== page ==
Where I work, we use Nginx wherever possible, so when it came to setting up a new Puppet Master I headed to the puppet docs only to find outdated docs on doing this. Most docs are centred around using Apache with Passenger. After much Googling, I found that not many people are doing this, or if they are, they haven’t documented it. This post documents the steps required to get this all running, and is based around doing so using RHEL or CentOS 5.x.
The version of Ruby that is included with Red Hat/CentOS 5.x is ancient, and should not be used. You should start with at least Ruby 1.8.7 (Plus Rubygems) or 1.9.2. See the Puppet Labs FAQ for details on the best version to use.I recommend you use the FrameOS repo that provides Ruby 1.8.7:
# rpm -Uvh http://rbel.frameos.org/rbel5
Install Ruby and Rubygems:
# yum install -y ruby rubygems ruby-devel.x86_64
Now that’s out the way, let’s install puppet and puppet-server from yum.puppetlabs.com. You need to add the Puppet Labs yum repo which creates the file /etc/yum.repos.d/puppetlabs.repo file:
As nginx does not support dynamic module loading like Apache, and the official nginx
RPMs provided by nginx.org are not compiled with Passenger suppport, we need to build
nginx from source. I am not using the modrails.com yum repo to install the passenger enabled nginx as it relies on the default Ruby 1.8.5 and I don’t wish to use such an old version of Ruby. I’m also not using 1.9.2 as the Puppet Labs puppet packages are dependant on Ruby 1.8.x. If you wish to use Ruby 1.9.x, just install puppet as a gem (gem install puppet). This doesn’t setup the puppet user or install the RHEL/CentOS init script.
Next, you need an nginx init script. I created one based on the one from the nginx wiki and updated it with correct paths and removed the auto user creation stuff. I won’t paste the whole thing here, but you can download it (and all the other files) from my GitHub repo:
Make sure the passenger_root is set to whatever is returned by:
# passenger-config --root
The passenger configuration is taken from the Suggested Tweaks section of the Puppet Labs Apache/Passenger document found here and adapted for Nginx using the Passenger Nginx user guide found here. The defaults are all acceptable apart from passenger_max_pool_size which by default is only 6. This sets the maximum number of rack application instances that can be simultaneously active. I’m presuming you won’t be running your puppet master on less than 1GB of RAM, so setting this to 15. Adjust this to suit your hardware/RAM.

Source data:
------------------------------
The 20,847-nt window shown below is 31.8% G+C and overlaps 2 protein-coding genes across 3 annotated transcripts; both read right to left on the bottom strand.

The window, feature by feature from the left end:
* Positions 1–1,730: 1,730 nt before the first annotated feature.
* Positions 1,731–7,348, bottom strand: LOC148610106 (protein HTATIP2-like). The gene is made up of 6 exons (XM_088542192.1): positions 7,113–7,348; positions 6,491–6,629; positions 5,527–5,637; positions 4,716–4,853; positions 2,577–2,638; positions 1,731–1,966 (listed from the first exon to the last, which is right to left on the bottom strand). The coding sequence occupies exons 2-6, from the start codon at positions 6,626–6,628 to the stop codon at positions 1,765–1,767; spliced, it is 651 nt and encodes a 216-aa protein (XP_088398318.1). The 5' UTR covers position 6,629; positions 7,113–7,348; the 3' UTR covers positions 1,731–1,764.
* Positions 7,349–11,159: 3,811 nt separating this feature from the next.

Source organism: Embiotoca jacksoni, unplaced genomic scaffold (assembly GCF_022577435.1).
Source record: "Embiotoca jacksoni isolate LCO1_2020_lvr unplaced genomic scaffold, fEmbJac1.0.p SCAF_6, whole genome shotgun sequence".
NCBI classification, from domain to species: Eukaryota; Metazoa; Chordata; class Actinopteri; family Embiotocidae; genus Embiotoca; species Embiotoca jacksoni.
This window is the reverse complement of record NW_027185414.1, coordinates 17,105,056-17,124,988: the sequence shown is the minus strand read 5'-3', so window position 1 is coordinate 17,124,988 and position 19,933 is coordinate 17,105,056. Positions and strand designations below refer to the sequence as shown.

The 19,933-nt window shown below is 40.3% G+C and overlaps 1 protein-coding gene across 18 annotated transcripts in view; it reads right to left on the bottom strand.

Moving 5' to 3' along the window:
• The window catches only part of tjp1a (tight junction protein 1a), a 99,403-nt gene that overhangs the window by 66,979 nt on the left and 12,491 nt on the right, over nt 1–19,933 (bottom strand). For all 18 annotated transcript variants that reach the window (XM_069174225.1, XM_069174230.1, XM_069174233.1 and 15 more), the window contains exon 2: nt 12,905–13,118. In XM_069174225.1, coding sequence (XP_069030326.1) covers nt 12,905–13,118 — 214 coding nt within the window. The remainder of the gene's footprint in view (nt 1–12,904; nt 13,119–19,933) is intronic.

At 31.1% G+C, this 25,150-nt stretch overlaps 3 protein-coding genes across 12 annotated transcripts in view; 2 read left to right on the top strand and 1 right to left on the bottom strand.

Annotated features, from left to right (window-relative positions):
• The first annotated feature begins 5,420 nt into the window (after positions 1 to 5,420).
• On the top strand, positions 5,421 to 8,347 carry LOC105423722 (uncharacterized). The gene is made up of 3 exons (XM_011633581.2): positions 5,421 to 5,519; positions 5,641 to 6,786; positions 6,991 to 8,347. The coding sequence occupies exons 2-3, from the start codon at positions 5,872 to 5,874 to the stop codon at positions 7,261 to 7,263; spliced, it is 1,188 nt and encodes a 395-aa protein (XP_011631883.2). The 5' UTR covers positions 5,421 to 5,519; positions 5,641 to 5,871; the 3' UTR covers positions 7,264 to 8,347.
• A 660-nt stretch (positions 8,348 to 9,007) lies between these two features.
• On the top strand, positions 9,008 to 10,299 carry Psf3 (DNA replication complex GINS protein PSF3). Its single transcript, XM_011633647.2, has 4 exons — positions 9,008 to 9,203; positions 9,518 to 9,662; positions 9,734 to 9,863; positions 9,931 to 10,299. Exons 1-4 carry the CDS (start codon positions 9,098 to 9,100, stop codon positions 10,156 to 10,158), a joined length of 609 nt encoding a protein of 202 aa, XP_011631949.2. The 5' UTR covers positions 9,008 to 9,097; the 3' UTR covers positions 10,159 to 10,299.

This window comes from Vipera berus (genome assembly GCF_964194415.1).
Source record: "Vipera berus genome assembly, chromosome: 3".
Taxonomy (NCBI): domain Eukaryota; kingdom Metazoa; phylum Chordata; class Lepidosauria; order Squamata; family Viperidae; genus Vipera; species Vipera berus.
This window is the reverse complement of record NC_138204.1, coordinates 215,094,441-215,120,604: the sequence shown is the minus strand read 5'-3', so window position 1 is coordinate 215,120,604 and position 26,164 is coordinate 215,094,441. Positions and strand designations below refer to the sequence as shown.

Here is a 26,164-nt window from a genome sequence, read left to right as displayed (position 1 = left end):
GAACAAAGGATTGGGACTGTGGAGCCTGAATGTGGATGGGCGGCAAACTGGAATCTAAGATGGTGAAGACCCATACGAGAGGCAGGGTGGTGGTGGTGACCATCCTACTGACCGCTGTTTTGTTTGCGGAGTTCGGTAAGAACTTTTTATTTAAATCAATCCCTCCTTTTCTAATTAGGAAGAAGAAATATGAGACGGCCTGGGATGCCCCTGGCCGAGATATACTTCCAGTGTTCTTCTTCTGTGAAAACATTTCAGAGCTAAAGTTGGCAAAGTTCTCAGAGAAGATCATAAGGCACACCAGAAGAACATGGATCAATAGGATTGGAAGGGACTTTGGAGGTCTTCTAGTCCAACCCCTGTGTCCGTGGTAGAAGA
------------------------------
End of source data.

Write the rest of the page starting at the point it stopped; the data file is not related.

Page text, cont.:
Also, if you have installed Ruby any where else, update passenger_ruby. Feel free to update worker_processes for your hardware.
Create the nginx puppet server config /etc/nginx/conf.d/puppet.conf:
Create the puppet configuration file /etc/puppet/puppet.conf:
server = puppet.example.com
certname = puppet.example.com
Turn puppet master off as it doesn’t need to run standalone:
# chkconfig puppetmaster off
Run a stand-alone puppet master to generate/sign certs etc.
# puppet master --no-daemonize --verbose
info: Creating a new SSL key for puppet.example.com
info: Creating a new SSL certificate request for puppet.example.com
info: Certificate Request fingerprint (md5): 04:AA:81:9E:49:B9:CA:2B:FD:D0:32:1B:69:CC:3E:B4
notice: puppet.example.com has a waiting certificate request
notice: Signed certificate request for puppet.example.com
notice: Removing file Puppet::SSL::CertificateRequest puppet.example.com at '/etc/puppet/ssl/ca/requests/puppet.example.com.pem'
notice: Removing file Puppet::SSL::CertificateRequest puppet.example.com at '/etc/puppet/ssl/certificate_requests/puppet.example.com.pem'
notice: Starting Puppet master version 2.7.11
Hit Ctrl+c to stop the stand-alone puppet master. You can see above that this has created a SSL key and certificate request, then signed this certificate request.
Add an nginx user:
# adduser nginx
# chkconfig nginx on
Make sure everything looks good:
# service nginx configtest
If so, away you go:
# service nginx start
Now test a puppet agent run on the master:
# puppet agent --server puppet --onetime --no-daemonize --verbose --noop
info: Caching catalog for puppet.example.com
info: Applying configuration version '1330615281'
notice: Finished catalog run in 0.04 seconds
One drawback of using nginx and passenger to front your Puppet master is that when there is a passenger upgrade, you will need to recompile nginx against the new passenger version and build a new RPM. Fortunately, because you are now running puppet and have been converted to fpm, this should be a trivial task, and not something you will need to do very often.